5 Reasons to Toss Your Music Stands

Guest post by Tim Tribble


Imagine for a moment that you are walking into a church for the first time. As the service nears commencing you notice the band come out, shuffle their lyrics and sheet music on their music stands and pose as a well rehearsed unit.

Meanwhile, you notice mid first song that the bass player hasn’t looked up, the vocalists are in a constant posture of prayer and the guitarist appears to be studying micro-biology with his chord chart.

Many of today’s churches are limiting their effectiveness in being able to provide an engaging worship experience because they are too afraid to remove the music stands in fear of the fall out of raising standards.

Here are five reasons to remove the music stands from your team!

1. It will supercharge engagement

Your role as a worship team in a service is to provide an atmosphere where doubt, despair, sorrow and regret have no foothold.

It sounds really simple but removing the stands will remove a personal barrier between you and the congregation for a purpose of authenticity.

When the congregation can make eye contact with a vocalist or musician who truly believes in what they are singing it communicates 100 times more than just words on a screen.

93% of communication is non-verbal. Don’t share your testimony with a music stand, remove the barrier and communicate your passion to someone who walked into your church looking for hope.

2. It will force you to choose who you lose

A good leader wants everyone on the team.

A great leader recognizes where the weakness is, makes efforts to coach and offer training, but then also knows when it’s time for people to move on.

Great leaders won’t sacrifice the potential of the organization to appease those who choose not to improve.

Removing the stand will remove the excuse. You will lose players or singers who simply don’t have the time to practice.

It’s a risk you have to take.

You will lose engagement if the music set is distracting because people don’t know their specific parts or if the set is poorly executed. Which group of people are you prepared to lose? For us, losing engagement and the possibility of people coming to Christ wasn’t a risk we were willing to take.

3. It will strengthen your team

Every person on a team is accountable to one another. That’s what makes it a team.

When the worship team is comprised of people who are genuinely trying to grow themselves in their craft it creates an accountability structure where you count on one another to rehearse the parts, know the setlist and transitions.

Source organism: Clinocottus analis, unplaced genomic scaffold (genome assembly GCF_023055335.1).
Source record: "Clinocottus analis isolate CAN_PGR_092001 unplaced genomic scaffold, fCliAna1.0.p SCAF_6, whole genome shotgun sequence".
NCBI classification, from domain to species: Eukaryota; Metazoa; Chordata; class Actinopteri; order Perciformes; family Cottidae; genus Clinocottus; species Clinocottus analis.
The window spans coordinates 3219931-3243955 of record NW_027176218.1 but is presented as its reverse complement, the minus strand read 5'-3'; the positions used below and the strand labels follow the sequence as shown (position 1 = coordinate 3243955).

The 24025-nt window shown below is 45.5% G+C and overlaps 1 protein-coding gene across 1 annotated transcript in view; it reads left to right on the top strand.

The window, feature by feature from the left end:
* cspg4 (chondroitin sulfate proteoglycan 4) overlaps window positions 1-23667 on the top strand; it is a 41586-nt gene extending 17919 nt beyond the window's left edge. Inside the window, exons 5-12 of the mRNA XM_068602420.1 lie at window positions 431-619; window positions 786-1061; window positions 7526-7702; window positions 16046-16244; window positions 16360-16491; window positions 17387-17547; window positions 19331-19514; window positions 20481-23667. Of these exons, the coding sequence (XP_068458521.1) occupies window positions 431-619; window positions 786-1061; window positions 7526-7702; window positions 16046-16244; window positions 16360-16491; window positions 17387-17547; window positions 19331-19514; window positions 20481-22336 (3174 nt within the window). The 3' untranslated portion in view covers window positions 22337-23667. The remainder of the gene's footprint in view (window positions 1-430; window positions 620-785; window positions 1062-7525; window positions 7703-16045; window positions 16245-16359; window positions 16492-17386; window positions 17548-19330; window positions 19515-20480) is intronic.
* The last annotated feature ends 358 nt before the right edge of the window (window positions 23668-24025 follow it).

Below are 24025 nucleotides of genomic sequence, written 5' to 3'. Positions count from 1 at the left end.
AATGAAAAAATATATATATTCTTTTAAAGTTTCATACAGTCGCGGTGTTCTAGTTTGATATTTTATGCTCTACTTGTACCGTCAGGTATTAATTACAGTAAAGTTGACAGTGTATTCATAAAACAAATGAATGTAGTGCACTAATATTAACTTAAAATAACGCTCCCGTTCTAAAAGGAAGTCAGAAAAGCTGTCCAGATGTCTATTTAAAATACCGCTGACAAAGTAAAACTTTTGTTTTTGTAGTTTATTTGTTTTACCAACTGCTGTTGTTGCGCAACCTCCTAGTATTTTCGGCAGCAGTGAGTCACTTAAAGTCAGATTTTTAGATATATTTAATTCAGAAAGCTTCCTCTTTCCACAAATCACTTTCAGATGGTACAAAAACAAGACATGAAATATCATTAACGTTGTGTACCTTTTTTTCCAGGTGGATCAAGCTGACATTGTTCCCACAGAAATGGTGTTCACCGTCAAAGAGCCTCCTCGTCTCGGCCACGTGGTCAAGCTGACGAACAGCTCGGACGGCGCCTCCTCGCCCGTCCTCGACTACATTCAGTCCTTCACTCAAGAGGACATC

There’s no room for personal agendas.

Everyone is striving for the excellence. Removing cheat sheets and stands will put an expectation on each player to rehearse what they are responsible for and bring it to practice.

Teams that lack responsibility and accountability often rely on apathetic habits which can only produce mediocre results.

4. It will free you up to genuinely worship

Memorization is internalization.

We commit to mind and heart what is generally very important to us. As leaders in the music department, we should be in a mindset of worship all week long and not just on Sundays.

Knowing the songs off by heart and having the structure well practiced and transitions smooth will allow you to embrace what you are trying to deliver to those in your church.

Have you ever been in a worship service where you were so worried about the next tag or bridge that you emotionally disengaged from the experience altogether? If you said yes to that question, chances are you took some of your audience with you.

Study your lyrics, commit them to heart, memorize your chords and practice it exhaustively with your team until it becomes second nature, then watch how engaged you become in the exact thing you are working to project.

5. It will expand your recruitment list!

Anyone out there need more members on their team? Of course we do, we are always looking for people, but why aren’t people always lining up to volunteer?

To put it simply, excellence begets excellence.

You attract what you are. If the quality of what you produce isn’t inspiring then its time to step it up a notch.

There’s a reason this is the last point. Until you remove the crutch, you will never fully trust yourself to walk on your own. Trusting your team to grow is necessary before you can run as a team.

Raise the standard of your team to a level that people can’t find in a karaoke club on a Friday night. People love to be pushed provided is done with love and they know that you have their best interest at heart.

In short, remove the crutch, choose who you need to lose, raise the expectation level, make everyone accountable for their part, become great at what you do and don’t forget to enjoy it while you’re in it.

About the author
Tim Tribble is the music director for myvictory Lethbridge, AB. He blogs to equip and resource worship teams across the globe to be effectively growing personally and corporately in their music ministry. Unapologetically, his blog is intended for those churches that desire to have the unchurched come their doors and get saved on Sunday mornings.  His hope is it will be a helpful tool in equipping your teams to reach those far from God.  You can read more of his posts at https://myvictorymusic.wordpress.com/
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